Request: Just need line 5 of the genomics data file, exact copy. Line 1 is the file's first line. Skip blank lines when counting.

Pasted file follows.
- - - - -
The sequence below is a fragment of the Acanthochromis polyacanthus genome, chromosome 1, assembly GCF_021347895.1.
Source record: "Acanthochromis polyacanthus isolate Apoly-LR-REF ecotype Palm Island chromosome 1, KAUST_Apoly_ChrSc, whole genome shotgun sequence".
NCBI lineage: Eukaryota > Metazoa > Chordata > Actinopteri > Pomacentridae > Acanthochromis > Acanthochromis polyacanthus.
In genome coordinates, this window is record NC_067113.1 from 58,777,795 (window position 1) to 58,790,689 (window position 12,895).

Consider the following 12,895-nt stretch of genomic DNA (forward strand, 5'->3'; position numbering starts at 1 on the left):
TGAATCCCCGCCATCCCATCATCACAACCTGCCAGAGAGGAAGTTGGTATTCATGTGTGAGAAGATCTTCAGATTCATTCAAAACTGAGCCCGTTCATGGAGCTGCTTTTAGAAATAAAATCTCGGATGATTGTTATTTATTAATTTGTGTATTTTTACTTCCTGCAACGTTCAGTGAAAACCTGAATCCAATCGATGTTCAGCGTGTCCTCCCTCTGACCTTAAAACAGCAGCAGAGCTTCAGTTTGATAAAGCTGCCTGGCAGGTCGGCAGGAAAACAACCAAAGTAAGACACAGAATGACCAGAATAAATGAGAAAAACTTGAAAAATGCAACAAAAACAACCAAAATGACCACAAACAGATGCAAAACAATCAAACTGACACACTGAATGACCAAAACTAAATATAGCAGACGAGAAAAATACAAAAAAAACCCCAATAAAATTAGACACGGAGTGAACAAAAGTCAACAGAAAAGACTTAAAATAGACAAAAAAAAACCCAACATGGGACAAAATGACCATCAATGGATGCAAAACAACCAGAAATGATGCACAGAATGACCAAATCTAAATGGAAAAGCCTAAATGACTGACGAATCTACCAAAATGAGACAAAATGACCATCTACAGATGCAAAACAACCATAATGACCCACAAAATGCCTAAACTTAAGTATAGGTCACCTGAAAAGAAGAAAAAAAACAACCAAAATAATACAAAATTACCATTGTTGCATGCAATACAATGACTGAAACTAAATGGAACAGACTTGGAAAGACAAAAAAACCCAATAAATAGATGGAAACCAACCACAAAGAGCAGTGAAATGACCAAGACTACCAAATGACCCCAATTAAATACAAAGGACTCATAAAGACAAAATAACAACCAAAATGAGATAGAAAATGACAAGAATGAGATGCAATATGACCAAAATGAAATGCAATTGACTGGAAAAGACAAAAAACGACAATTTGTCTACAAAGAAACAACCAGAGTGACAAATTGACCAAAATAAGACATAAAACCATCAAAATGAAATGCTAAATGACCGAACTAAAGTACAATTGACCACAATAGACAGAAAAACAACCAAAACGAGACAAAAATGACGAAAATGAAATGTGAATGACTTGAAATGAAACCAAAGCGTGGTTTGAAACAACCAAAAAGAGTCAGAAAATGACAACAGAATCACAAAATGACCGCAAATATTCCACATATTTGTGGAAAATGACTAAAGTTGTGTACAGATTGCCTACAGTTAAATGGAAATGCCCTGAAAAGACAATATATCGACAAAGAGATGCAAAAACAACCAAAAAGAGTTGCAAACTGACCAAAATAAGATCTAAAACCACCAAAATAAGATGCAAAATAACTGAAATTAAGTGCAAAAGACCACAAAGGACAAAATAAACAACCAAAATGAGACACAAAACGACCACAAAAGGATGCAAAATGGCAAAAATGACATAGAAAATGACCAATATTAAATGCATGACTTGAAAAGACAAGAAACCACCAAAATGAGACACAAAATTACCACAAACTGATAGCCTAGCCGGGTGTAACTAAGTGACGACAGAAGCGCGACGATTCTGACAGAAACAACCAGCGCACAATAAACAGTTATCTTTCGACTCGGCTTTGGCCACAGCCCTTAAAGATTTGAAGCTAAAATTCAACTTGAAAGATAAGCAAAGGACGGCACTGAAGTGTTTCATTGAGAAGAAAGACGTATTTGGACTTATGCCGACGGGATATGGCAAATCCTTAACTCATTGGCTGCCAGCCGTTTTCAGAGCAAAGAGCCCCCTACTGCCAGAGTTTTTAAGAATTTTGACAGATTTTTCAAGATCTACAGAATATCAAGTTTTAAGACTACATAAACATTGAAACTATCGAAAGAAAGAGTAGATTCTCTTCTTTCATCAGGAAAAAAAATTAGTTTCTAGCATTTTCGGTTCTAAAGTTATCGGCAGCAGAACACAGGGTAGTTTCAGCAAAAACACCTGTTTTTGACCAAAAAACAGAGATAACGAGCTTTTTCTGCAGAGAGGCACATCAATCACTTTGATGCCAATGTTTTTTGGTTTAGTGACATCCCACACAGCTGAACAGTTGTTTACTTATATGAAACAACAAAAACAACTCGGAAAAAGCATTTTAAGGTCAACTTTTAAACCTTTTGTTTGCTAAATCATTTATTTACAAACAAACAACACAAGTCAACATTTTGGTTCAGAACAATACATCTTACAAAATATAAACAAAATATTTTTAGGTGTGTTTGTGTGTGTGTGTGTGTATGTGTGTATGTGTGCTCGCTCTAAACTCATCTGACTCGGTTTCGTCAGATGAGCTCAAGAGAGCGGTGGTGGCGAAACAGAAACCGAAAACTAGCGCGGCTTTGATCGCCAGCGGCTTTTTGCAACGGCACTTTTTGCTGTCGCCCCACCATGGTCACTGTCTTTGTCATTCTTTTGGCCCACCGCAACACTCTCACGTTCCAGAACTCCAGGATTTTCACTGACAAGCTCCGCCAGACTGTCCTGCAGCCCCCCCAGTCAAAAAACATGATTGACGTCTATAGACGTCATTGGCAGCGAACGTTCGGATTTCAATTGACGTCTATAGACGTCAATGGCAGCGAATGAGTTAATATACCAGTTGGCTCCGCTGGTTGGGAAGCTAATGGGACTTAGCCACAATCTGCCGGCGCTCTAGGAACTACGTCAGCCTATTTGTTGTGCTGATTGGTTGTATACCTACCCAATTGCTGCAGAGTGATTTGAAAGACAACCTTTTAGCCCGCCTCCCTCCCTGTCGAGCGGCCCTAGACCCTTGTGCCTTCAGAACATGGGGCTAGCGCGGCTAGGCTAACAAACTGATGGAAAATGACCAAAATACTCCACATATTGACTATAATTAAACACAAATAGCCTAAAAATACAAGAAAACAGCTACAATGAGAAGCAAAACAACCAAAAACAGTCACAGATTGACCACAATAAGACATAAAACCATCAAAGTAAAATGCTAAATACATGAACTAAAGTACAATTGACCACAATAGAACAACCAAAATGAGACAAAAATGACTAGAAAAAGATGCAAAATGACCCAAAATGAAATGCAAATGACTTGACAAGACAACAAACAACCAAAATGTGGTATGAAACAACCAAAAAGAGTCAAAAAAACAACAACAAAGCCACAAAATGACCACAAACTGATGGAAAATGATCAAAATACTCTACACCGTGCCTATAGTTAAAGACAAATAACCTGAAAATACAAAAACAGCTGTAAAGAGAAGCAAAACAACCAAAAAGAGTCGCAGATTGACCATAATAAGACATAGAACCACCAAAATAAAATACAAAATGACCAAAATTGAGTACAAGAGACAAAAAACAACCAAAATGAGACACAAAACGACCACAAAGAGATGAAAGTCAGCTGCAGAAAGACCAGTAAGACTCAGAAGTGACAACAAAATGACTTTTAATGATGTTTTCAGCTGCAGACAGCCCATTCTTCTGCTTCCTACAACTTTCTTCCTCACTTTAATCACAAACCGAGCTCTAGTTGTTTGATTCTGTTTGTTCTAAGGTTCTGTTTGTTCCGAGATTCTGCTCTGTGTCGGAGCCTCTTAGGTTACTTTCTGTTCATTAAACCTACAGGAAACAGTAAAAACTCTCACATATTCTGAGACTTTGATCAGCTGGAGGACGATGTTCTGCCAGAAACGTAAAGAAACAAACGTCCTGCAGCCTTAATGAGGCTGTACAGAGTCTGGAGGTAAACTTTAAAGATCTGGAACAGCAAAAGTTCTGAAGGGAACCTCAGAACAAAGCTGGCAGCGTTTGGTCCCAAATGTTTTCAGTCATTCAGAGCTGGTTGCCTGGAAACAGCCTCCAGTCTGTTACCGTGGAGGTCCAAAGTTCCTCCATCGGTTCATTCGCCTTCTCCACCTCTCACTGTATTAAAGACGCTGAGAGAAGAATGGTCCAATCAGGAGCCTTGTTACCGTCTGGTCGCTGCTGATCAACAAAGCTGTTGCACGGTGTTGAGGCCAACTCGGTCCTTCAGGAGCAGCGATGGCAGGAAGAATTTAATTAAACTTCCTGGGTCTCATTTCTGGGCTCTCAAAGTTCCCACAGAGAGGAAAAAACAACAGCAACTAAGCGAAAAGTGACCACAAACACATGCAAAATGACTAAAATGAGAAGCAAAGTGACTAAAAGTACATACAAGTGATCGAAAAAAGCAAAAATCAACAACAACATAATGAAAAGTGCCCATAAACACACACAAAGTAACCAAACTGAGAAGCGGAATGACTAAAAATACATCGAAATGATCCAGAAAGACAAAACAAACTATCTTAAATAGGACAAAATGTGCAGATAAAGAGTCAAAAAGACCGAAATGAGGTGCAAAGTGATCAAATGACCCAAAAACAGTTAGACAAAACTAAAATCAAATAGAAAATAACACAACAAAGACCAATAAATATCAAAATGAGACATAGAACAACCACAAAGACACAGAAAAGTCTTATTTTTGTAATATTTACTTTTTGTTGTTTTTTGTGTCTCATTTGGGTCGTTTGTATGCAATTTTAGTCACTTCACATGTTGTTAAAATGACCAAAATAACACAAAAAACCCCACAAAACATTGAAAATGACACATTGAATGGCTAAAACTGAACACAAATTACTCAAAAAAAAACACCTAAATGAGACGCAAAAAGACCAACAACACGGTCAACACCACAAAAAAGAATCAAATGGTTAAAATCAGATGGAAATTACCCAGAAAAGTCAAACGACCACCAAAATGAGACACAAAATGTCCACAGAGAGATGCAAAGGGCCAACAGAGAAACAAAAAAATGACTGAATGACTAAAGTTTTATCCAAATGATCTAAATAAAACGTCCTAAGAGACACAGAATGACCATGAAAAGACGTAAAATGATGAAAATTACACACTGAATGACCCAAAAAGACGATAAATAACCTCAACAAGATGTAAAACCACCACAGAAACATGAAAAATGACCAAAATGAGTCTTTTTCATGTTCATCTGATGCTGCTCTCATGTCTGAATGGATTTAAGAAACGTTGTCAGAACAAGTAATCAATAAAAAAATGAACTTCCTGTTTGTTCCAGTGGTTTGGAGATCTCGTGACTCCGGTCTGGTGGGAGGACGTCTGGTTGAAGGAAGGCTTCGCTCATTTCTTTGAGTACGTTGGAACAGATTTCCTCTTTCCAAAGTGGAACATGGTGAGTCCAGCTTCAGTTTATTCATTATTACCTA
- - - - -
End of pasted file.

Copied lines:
Consider the following 12,895-nt stretch of genomic DNA (forward strand, 5'->3'; position numbering starts at 1 on the left):